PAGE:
Oil, gas and fracking Lincolnshire, part 5
Why the Campaign Against Fracking is Vital
The Elephant in the Landscape, as I wrote earlier, is global warming. The local environmental issues associated with fracking the gas-rich shales, important as they are, are not going to end life on Earth. They are manageable risks, like sailing oil tankers round the world or driving motor cars without the man walking in front with a red flag. We assess the risks, take precautions, and carry on, hoping that our precautions work.
Continuing to burn fossil fuel is not a manageable risk. In fact it's not a risk at all but a certainty that burning the 'unconventional' fossil fuels on top of the easy stuff will lead to catastrophic global warming. Anyone who cares about their grandchildren knows we're on the wrong road.
We have to keep this carbon underground. That's why the campaign against fracking is vital.
Individual efforts to reduce fuel use and greenhouse gas emissions, our carbon footprint, don't actually cut the mustard. If we reduce our demand for fuel, the price drops, other people can then afford to buy the fuel and it all still gets burnt. This is a good excuse to use for taking a flight for a holiday - you say, "Well, if I don't burn the oil then somebody else will, so it doesn't make any difference to global warming". The logic is fine, though you may wish to question the ethics.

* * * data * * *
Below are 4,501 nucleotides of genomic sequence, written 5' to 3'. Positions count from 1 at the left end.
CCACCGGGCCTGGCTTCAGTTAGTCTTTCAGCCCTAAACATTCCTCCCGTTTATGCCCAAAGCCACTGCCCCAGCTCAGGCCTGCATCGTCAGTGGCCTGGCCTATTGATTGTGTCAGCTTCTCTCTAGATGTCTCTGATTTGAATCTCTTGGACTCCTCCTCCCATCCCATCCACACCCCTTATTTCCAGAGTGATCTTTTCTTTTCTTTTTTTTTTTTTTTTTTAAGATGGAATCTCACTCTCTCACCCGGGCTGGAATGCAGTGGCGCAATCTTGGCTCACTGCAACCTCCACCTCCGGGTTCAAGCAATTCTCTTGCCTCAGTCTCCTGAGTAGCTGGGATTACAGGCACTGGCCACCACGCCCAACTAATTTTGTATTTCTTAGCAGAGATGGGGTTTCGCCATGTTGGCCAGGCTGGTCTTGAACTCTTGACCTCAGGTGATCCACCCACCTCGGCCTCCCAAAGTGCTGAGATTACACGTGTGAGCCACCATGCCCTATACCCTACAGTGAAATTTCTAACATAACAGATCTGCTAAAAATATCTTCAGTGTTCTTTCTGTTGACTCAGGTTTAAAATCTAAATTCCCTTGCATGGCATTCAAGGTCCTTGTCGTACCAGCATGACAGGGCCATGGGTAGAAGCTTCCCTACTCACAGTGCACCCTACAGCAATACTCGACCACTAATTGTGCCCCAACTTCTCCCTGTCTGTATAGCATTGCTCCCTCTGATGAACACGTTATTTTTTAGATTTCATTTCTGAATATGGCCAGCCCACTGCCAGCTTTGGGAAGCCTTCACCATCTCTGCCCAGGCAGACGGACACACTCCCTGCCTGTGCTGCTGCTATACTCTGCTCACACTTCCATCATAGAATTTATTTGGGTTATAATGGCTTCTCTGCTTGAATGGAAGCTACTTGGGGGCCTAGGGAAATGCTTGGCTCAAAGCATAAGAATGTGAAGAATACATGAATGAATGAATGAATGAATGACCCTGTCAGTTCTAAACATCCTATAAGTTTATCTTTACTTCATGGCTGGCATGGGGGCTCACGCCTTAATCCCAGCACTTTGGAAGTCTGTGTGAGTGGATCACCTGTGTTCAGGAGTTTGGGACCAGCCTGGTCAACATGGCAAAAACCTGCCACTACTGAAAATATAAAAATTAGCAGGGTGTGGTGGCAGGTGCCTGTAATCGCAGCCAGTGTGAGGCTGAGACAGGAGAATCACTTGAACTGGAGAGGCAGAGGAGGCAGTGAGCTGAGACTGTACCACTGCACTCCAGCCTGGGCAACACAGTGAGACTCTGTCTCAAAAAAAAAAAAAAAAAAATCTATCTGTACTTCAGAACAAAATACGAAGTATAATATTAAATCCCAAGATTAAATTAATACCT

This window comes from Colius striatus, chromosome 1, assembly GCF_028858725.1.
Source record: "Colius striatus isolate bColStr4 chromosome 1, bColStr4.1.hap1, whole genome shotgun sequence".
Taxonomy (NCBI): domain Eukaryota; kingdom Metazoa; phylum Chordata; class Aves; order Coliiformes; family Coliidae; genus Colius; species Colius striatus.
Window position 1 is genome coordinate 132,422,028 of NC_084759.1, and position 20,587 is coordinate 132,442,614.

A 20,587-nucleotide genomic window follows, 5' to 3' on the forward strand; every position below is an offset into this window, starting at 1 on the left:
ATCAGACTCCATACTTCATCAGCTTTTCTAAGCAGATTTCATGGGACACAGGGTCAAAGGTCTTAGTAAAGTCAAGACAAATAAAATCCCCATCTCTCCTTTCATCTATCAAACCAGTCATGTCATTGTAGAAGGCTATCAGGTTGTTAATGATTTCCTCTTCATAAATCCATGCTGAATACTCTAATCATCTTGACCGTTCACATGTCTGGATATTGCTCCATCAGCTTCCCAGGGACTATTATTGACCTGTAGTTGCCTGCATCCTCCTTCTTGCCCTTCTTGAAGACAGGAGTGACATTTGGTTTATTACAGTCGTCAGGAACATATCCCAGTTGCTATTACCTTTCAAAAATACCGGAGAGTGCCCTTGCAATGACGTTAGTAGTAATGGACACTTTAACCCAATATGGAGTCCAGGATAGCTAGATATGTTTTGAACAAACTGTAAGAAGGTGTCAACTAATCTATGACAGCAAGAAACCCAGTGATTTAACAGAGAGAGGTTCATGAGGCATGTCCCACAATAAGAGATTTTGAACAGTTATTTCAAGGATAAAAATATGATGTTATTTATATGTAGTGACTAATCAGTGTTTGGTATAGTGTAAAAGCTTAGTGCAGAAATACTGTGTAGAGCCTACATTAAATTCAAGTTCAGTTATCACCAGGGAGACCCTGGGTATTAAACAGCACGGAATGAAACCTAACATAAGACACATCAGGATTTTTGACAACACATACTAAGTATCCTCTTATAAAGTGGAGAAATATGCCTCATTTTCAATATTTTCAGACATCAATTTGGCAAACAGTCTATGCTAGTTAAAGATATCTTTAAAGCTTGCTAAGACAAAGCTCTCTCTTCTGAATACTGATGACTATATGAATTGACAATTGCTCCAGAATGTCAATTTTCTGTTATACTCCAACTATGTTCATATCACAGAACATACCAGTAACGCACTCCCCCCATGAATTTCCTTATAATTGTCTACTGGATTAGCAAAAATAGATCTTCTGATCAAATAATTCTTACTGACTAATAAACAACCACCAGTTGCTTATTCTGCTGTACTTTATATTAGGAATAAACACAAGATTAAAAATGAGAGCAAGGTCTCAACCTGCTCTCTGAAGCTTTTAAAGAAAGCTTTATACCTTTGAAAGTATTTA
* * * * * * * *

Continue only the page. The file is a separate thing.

The point is that individual actions to reduce fossil fuel use will come to nought unless there are also limits to supply. Conventional oil, the easy stuff that comes out of the ground when you drill a hole, is limited by geology to such an extent there is a possibility that we might get away it. Add in the unconventionals, the tar sands, the deep off shore, the Arctic, the coal-bed methane, the underground coal gasification and the fracked shales, and we will certainly not get away with it.
We have to do whatever we can to make it difficult to exploit these resources, sending the price of oil and gas higher, forcing people to stop burning it because it is just not affordably available. The government could help of course by adopting Tradable Energy Quotas (TEQs) but until then we just have to make things difficult for those who wish to frack.
We have to keep this carbon underground. That's why the campaign against fracking is vital. I may have said that before. I will probably say it again.